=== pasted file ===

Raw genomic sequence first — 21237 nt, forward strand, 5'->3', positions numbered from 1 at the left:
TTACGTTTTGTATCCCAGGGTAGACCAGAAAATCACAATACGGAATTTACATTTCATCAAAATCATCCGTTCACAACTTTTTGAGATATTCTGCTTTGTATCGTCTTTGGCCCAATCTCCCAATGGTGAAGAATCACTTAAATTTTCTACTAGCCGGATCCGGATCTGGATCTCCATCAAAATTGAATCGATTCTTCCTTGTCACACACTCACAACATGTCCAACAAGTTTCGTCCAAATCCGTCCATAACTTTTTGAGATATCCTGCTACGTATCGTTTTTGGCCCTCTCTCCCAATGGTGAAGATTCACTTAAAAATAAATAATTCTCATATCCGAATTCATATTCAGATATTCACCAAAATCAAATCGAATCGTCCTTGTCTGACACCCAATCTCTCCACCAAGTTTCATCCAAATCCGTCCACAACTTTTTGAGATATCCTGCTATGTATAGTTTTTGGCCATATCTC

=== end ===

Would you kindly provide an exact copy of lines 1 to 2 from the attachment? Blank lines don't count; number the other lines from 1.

Raw genomic sequence first — 21237 nt, forward strand, 5'->3', positions numbered from 1 at the left:
TTACGTTTTGTATCCCAGGGTAGACCAGAAAATCACAATACGGAATTTACATTTCATCAAAATCATCCGTTCACAACTTTTTGAGATATTCTGCTTTGTATCGTCTTTGGCCCAATCTCCCAATGGTGAAGAATCACTTAAATTTTCTACTAGCCGGATCCGGATCTGGATCTCCATCAAAATTGAATCGATTCTTCCTTGTCACACACTCACAACATGTCCAACAAGTTTCGTCCAAATCCGTCCATAACTTTTTGAGATATCCTGCTACGTATCGTTTTTGGCCCTCTCTCCCAATGGTGAAGATTCACTTAAAAATAAATAATTCTCATATCCGAATTCATATTCAGATATTCACCAAAATCAAATCGAATCGTCCTTGTCTGACACCCAATCTCTCCACCAAGTTTCATCCAAATCCGTCCACAACTTTTTGAGATATCCTGCTATGTATAGTTTTTGGCCATATCTC